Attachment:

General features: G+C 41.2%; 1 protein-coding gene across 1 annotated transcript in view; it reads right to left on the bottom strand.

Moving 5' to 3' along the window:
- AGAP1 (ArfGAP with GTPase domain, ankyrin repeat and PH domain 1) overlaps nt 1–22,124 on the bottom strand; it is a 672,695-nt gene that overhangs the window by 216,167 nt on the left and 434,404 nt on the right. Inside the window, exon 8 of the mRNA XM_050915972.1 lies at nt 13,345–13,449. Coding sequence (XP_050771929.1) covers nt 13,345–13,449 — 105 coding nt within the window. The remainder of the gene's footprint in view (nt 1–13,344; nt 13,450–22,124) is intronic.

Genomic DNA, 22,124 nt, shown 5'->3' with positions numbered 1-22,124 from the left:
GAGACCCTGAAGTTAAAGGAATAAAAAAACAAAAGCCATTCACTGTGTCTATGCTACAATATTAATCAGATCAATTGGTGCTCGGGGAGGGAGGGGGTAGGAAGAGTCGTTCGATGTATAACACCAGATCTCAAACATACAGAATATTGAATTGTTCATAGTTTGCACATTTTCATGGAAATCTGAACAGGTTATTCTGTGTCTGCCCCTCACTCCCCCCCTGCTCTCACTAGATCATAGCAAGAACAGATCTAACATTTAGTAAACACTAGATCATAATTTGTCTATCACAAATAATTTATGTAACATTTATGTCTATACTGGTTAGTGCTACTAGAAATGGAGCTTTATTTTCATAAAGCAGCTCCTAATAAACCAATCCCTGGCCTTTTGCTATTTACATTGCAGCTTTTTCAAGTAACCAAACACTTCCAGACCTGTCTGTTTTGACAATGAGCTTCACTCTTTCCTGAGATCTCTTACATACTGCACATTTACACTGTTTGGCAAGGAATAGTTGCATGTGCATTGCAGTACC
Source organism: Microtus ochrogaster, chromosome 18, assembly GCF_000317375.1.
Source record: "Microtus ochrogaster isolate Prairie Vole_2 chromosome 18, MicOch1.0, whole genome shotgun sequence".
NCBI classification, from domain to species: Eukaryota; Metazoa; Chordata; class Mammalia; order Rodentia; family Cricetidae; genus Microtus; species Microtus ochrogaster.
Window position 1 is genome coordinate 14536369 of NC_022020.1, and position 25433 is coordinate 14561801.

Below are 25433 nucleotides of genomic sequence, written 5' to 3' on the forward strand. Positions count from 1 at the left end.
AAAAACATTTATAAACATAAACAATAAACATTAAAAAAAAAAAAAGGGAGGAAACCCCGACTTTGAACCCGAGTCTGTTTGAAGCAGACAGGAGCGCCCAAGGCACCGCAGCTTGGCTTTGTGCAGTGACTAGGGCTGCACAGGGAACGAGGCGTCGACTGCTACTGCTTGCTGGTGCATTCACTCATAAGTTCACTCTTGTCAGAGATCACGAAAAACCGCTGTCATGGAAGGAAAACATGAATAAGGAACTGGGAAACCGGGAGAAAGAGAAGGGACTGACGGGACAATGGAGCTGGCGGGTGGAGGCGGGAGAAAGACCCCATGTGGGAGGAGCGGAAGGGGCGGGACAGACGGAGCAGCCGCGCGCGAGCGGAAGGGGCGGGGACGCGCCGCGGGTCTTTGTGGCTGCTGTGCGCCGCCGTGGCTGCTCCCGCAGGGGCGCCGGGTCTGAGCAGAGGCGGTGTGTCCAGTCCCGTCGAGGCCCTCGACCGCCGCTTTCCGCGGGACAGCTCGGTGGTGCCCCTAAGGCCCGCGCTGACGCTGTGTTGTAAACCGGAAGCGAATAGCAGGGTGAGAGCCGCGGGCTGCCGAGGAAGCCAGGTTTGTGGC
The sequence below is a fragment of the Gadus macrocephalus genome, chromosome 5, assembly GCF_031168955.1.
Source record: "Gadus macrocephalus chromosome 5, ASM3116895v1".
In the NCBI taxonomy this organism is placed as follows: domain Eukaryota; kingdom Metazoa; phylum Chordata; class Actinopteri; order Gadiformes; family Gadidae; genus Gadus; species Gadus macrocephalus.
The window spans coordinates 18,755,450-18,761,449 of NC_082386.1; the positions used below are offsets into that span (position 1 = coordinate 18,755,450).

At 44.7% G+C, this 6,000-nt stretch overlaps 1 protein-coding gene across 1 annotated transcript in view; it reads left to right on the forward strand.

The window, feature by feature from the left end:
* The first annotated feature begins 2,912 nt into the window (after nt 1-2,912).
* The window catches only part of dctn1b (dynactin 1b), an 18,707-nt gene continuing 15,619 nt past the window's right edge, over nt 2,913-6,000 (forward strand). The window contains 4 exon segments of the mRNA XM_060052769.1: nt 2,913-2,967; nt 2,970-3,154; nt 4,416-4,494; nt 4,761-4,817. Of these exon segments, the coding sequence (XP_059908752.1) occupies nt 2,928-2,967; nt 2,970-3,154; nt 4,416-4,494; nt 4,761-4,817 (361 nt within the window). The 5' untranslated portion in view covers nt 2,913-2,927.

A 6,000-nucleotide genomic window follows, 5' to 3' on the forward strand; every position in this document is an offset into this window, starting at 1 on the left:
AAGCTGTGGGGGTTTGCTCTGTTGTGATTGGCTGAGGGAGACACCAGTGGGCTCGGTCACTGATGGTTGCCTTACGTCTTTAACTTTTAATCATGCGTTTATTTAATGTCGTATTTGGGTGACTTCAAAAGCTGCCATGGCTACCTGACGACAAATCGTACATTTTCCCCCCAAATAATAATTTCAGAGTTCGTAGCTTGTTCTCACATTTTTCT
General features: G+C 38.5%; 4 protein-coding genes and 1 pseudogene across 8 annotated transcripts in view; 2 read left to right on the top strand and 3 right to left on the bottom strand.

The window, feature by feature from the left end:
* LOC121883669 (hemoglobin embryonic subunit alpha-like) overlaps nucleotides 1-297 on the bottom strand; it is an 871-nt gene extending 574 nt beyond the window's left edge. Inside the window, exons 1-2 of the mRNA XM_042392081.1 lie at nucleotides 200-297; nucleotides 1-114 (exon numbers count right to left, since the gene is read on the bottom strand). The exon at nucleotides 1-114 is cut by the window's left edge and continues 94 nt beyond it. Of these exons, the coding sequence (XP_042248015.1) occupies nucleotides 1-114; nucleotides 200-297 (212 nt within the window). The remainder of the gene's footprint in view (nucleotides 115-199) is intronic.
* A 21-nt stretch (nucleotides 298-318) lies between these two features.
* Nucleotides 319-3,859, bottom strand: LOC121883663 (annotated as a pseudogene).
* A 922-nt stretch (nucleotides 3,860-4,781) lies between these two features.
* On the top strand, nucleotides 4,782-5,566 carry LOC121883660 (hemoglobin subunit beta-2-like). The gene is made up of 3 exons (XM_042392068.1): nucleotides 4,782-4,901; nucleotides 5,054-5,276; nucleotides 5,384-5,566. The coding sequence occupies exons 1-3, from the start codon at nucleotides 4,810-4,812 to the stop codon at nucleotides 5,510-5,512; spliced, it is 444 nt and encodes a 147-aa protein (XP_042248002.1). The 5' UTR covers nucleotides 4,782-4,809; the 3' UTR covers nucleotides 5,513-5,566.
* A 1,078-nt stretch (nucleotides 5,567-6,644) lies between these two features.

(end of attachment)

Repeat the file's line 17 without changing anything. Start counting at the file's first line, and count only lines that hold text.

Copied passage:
The window, feature by feature from the left end: